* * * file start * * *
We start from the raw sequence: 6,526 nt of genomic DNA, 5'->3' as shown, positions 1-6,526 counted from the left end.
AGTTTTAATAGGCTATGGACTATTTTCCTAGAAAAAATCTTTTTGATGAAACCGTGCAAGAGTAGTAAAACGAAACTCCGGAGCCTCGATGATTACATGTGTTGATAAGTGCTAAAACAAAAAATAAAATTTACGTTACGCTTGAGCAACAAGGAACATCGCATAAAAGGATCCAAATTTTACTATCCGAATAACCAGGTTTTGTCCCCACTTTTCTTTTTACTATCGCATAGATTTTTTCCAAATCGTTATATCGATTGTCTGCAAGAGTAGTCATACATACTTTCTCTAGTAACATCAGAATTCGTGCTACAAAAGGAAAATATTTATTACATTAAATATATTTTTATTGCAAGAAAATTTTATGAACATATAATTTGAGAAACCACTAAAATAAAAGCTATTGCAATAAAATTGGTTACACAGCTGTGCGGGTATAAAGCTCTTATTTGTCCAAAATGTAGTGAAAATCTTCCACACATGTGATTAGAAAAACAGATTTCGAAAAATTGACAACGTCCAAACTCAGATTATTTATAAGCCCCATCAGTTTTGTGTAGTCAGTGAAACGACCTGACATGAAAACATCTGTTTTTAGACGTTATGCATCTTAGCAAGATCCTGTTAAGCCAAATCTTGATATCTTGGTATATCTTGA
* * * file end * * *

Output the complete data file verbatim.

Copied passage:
We start from the raw sequence: 6,526 nt of genomic DNA, 5'->3' as shown, positions 1-6,526 counted from the left end.
AGTTTTAATAGGCTATGGACTATTTTCCTAGAAAAAATCTTTTTGATGAAACCGTGCAAGAGTAGTAAAACGAAACTCCGGAGCCTCGATGATTACATGTGTTGATAAGTGCTAAAACAAAAAATAAAATTTACGTTACGCTTGAGCAACAAGGAACATCGCATAAAAGGATCCAAATTTTACTATCCGAATAACCAGGTTTTGTCCCCACTTTTCTTTTTACTATCGCATAGATTTTTTCCAAATCGTTATATCGATTGTCTGCAAGAGTAGTCATACATACTTTCTCTAGTAACATCAGAATTCGTGCTACAAAAGGAAAATATTTATTACATTAAATATATTTTTATTGCAAGAAAATTTTATGAACATATAATTTGAGAAACCACTAAAATAAAAGCTATTGCAATAAAATTGGTTACACAGCTGTGCGGGTATAAAGCTCTTATTTGTCCAAAATGTAGTGAAAATCTTCCACACATGTGATTAGAAAAACAGATTTCGAAAAATTGACAACGTCCAAACTCAGATTATTTATAAGCCCCATCAGTTTTGTGTAGTCAGTGAAACGACCTGACATGAAAACATCTGTTTTTAGACGTTATGCATCTTAGCAAGATCCTGTTAAGCCAAATCTTGATATCTTGGTATATCTTGA